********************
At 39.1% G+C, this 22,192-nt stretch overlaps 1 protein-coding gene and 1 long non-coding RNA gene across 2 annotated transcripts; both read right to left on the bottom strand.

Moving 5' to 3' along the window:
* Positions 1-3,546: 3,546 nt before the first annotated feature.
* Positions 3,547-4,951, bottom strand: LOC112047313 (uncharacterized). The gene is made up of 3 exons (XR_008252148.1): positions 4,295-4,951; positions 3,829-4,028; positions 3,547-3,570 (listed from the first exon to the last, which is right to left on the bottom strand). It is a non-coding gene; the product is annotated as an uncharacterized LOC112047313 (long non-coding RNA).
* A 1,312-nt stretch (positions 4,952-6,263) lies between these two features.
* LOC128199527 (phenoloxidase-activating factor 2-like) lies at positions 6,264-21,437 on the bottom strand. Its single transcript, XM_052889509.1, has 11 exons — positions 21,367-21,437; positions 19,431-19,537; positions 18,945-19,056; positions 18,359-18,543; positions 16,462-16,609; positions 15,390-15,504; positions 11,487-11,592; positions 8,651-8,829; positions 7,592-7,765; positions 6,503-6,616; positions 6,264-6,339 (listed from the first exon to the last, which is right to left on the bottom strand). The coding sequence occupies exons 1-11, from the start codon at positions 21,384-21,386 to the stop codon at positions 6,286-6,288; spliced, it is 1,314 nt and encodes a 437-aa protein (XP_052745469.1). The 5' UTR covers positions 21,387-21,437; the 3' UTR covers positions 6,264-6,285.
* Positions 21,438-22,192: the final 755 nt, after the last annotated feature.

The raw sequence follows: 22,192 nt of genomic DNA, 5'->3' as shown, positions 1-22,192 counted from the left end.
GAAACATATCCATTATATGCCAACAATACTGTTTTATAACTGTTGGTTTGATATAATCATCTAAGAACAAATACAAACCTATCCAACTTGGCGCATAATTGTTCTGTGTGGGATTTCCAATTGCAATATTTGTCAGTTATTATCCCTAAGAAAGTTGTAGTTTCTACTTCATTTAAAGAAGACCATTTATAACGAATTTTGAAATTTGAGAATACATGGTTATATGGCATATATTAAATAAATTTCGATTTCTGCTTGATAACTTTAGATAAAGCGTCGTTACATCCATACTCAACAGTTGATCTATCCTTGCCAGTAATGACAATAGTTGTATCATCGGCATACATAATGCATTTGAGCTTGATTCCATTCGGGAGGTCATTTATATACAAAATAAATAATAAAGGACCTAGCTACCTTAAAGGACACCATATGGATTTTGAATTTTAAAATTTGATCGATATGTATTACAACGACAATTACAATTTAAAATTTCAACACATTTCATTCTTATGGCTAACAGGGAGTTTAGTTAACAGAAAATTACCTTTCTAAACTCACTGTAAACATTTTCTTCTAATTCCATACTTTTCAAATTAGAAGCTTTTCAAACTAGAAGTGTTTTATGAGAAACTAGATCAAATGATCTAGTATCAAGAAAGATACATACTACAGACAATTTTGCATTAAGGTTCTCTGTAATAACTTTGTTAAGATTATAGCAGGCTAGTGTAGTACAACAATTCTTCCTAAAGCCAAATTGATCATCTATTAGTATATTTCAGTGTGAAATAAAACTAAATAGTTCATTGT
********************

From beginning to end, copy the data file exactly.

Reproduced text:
At 39.1% G+C, this 22,192-nt stretch overlaps 1 protein-coding gene and 1 long non-coding RNA gene across 2 annotated transcripts; both read right to left on the bottom strand.

Moving 5' to 3' along the window:
* Positions 1-3,546: 3,546 nt before the first annotated feature.
* Positions 3,547-4,951, bottom strand: LOC112047313 (uncharacterized). The gene is made up of 3 exons (XR_008252148.1): positions 4,295-4,951; positions 3,829-4,028; positions 3,547-3,570 (listed from the first exon to the last, which is right to left on the bottom strand). It is a non-coding gene; the product is annotated as an uncharacterized LOC112047313 (long non-coding RNA).
* A 1,312-nt stretch (positions 4,952-6,263) lies between these two features.
* LOC128199527 (phenoloxidase-activating factor 2-like) lies at positions 6,264-21,437 on the bottom strand. Its single transcript, XM_052889509.1, has 11 exons — positions 21,367-21,437; positions 19,431-19,537; positions 18,945-19,056; positions 18,359-18,543; positions 16,462-16,609; positions 15,390-15,504; positions 11,487-11,592; positions 8,651-8,829; positions 7,592-7,765; positions 6,503-6,616; positions 6,264-6,339 (listed from the first exon to the last, which is right to left on the bottom strand). The coding sequence occupies exons 1-11, from the start codon at positions 21,384-21,386 to the stop codon at positions 6,286-6,288; spliced, it is 1,314 nt and encodes a 437-aa protein (XP_052745469.1). The 5' UTR covers positions 21,387-21,437; the 3' UTR covers positions 6,264-6,285.
* Positions 21,438-22,192: the final 755 nt, after the last annotated feature.

The raw sequence follows: 22,192 nt of genomic DNA, 5'->3' as shown, positions 1-22,192 counted from the left end.
GAAACATATCCATTATATGCCAACAATACTGTTTTATAACTGTTGGTTTGATATAATCATCTAAGAACAAATACAAACCTATCCAACTTGGCGCATAATTGTTCTGTGTGGGATTTCCAATTGCAATATTTGTCAGTTATTATCCCTAAGAAAGTTGTAGTTTCTACTTCATTTAAAGAAGACCATTTATAACGAATTTTGAAATTTGAGAATACATGGTTATATGGCATATATTAAATAAATTTCGATTTCTGCTTGATAACTTTAGATAAAGCGTCGTTACATCCATACTCAACAGTTGATCTATCCTTGCCAGTAATGACAATAGTTGTATCATCGGCATACATAATGCATTTGAGCTTGATTCCATTCGGGAGGTCATTTATATACAAAATAAATAATAAAGGACCTAGCTACCTTAAAGGACACCATATGGATTTTGAATTTTAAAATTTGATCGATATGTATTACAACGACAATTACAATTTAAAATTTCAACACATTTCATTCTTATGGCTAACAGGGAGTTTAGTTAACAGAAAATTACCTTTCTAAACTCACTGTAAACATTTTCTTCTAATTCCATACTTTTCAAATTAGAAGCTTTTCAAACTAGAAGTGTTTTATGAGAAACTAGATCAAATGATCTAGTATCAAGAAAGATACATACTACAGACAATTTTGCATTAAGGTTCTCTGTAATAACTTTGTTAAGATTATAGCAGGCTAGTGTAGTACAACAATTCTTCCTAAAGCCAAATTGATCATCTATTAGTATATTTCAGTGTGAAATAAAACTAAATAGTTCATTGT